What characterizes egotistical and narcissistic behaviors?
Egotistical and narcissistic behaviors both involve an inflated sense of self-importance and self-focus. However, they differ in the degree of these traits and the underlying motivation.
Egotistical behavior is characterized by excessive self-pride, boastfulness, and a tendency to talk about oneself. Egotism may stem from insecurity or a need for validation (Twenge & Campbell, 2009). People displaying egotistical behavior often seek attention, desire to be admired, and have difficulty empathizing with others (Morf & Rhodewalt, 2001).
Narcissistic behavior is more extreme than egotism and is characterized by an exaggerated sense of superiority, entitlement, manipulative behavior, lack of empathy, and a need for admiration (American Psychiatric Association [APA], 2013). Narcissistic Personality Disorder (NPD) is a mental health diagnosis defined by these traits (APA DSM-5). Narcissists also tend to exploit others for personal gain and may have difficulty maintaining healthy relationships (Malkin, 2015).
The main difference between egotistical and narcissistic behaviors lies in the degree of self-absorption and the presence of pathological traits associated with NPD. While both involve self-centeredness, narcissism is more severe in its manifestations and negative impact on relationships.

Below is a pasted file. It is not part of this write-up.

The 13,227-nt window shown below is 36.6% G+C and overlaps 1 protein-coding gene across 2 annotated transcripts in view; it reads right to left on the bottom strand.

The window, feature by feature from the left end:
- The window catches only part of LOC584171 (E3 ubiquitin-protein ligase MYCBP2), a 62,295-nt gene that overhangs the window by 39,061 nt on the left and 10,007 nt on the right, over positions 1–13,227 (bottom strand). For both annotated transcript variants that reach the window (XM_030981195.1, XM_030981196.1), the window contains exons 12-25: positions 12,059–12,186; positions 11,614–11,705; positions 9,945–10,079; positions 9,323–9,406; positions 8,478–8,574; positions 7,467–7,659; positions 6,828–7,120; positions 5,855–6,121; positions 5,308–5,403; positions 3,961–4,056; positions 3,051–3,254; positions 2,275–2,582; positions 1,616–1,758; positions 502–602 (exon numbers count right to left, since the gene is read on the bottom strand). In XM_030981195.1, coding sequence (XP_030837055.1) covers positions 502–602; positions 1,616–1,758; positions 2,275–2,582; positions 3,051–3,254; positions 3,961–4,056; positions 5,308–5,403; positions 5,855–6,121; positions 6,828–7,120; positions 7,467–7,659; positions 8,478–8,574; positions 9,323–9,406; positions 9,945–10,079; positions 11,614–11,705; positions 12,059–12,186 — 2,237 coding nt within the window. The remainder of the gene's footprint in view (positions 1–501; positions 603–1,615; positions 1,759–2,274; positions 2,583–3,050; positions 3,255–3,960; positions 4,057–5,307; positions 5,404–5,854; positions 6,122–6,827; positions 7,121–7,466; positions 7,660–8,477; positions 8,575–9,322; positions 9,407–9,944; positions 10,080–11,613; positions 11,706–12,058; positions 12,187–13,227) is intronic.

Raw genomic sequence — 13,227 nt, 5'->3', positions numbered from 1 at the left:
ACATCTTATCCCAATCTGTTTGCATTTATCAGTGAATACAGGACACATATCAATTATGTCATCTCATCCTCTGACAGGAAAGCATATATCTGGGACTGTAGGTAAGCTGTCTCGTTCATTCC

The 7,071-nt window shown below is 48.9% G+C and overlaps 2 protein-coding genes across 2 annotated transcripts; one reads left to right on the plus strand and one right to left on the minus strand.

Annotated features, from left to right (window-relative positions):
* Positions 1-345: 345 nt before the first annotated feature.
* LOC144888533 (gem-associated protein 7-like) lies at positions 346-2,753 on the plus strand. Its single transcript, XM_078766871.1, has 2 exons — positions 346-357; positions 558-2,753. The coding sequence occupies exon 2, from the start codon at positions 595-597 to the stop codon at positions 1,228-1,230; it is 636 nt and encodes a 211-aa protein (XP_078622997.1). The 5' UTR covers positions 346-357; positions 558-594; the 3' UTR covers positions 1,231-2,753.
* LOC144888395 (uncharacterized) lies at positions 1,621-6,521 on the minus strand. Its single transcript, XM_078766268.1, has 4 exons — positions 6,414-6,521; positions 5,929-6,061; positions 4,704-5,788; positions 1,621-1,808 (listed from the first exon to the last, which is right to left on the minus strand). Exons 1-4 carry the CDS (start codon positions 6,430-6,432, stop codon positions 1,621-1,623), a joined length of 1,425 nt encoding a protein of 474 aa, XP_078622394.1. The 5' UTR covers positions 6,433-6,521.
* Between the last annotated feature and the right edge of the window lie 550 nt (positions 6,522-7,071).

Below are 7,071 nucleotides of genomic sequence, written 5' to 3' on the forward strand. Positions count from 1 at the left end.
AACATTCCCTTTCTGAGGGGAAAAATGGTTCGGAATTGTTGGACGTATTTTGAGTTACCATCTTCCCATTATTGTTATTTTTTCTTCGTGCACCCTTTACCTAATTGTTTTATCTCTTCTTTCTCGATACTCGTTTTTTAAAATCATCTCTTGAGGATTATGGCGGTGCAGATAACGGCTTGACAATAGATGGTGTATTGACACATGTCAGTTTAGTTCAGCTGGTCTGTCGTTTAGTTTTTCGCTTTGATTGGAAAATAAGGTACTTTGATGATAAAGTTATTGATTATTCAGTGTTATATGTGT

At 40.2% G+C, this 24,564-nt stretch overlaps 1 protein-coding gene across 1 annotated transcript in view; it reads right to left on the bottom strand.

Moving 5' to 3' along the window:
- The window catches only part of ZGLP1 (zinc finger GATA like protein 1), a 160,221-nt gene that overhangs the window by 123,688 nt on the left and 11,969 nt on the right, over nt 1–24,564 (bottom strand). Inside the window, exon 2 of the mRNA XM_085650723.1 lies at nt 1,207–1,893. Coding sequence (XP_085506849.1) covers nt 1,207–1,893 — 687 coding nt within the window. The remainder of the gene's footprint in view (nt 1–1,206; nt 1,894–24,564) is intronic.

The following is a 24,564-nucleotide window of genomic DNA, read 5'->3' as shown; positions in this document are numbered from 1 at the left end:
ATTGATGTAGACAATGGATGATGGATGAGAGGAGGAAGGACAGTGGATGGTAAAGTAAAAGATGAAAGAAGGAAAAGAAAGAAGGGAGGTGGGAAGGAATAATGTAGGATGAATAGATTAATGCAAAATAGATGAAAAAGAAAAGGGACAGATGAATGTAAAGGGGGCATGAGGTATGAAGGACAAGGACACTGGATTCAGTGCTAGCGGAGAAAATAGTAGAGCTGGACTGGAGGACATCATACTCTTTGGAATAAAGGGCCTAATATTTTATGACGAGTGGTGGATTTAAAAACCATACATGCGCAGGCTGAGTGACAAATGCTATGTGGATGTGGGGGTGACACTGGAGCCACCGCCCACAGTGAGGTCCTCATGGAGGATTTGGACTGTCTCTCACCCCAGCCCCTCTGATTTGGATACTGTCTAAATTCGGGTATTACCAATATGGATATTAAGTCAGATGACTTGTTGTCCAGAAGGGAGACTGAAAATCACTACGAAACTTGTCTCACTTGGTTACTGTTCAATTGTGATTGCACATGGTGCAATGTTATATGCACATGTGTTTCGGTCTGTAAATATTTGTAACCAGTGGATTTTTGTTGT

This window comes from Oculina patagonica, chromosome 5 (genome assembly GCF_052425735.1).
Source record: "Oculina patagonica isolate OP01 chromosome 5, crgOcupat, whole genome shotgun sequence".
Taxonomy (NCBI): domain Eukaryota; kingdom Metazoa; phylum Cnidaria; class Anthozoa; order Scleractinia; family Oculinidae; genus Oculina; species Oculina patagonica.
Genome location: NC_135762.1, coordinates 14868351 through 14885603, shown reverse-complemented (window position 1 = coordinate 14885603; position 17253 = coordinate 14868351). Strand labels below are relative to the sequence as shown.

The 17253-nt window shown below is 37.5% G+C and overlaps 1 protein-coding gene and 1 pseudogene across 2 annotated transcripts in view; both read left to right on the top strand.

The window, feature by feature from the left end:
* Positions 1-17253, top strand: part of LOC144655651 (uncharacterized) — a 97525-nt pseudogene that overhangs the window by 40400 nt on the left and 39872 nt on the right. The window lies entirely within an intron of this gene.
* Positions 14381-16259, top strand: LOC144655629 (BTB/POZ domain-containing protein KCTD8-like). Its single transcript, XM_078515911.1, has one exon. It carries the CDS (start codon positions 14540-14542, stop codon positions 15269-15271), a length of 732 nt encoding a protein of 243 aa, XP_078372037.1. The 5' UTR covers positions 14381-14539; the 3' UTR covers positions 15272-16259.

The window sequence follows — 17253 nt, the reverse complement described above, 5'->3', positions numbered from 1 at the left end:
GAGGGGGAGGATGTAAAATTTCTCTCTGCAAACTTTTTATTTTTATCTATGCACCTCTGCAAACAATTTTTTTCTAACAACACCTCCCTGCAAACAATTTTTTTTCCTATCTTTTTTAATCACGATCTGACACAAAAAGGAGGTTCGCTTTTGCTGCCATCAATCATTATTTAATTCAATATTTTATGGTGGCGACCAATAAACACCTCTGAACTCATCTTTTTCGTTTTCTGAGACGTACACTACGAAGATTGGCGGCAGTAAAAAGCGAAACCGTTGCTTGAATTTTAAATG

- American Psychiatric Association. (2013). Diagnostic and statistical manual of mental disorders (5th ed.). Arlington, VA: Author.
- Malkin, C. (2015). Rethinking Narcissism: The Bad — And Surprising Good — About Feeling Special. HarperCollins.
- Morf, C.C., & Rhodewalt, F. (2001). Unraveling the paradoxes of narcissism: A dynamic self-regulatory processing model. Psychological Inquiry, 12(4), 177-196.
- Twenge J.M., & Campbell W.K. (2009). The Narcissism Epidemic: Living in the Age of Entitlement. Atria Books.